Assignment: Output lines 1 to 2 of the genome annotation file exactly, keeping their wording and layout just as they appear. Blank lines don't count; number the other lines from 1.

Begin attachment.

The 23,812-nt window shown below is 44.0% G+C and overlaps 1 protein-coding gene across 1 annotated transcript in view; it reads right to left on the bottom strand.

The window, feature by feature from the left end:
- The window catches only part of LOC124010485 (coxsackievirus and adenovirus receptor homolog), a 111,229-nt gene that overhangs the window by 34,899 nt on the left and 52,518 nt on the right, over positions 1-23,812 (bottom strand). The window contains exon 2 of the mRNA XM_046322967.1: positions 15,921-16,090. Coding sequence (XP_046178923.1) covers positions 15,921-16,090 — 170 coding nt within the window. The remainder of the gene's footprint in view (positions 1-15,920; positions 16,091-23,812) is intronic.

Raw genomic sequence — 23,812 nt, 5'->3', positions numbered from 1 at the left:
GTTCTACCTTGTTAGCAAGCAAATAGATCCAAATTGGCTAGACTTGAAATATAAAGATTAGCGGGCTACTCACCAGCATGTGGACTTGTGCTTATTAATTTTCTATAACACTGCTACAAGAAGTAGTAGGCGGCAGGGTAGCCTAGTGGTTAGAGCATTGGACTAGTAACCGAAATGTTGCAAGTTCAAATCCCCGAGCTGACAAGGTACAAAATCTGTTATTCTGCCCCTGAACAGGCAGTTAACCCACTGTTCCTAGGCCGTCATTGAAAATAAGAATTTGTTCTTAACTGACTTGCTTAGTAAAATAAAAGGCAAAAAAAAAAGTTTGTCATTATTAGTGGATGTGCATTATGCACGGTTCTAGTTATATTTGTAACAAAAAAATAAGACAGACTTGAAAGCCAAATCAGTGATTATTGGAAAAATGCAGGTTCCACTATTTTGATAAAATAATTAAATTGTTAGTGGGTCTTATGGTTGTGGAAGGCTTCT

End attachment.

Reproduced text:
The 23,812-nt window shown below is 44.0% G+C and overlaps 1 protein-coding gene across 1 annotated transcript in view; it reads right to left on the bottom strand.

The window, feature by feature from the left end: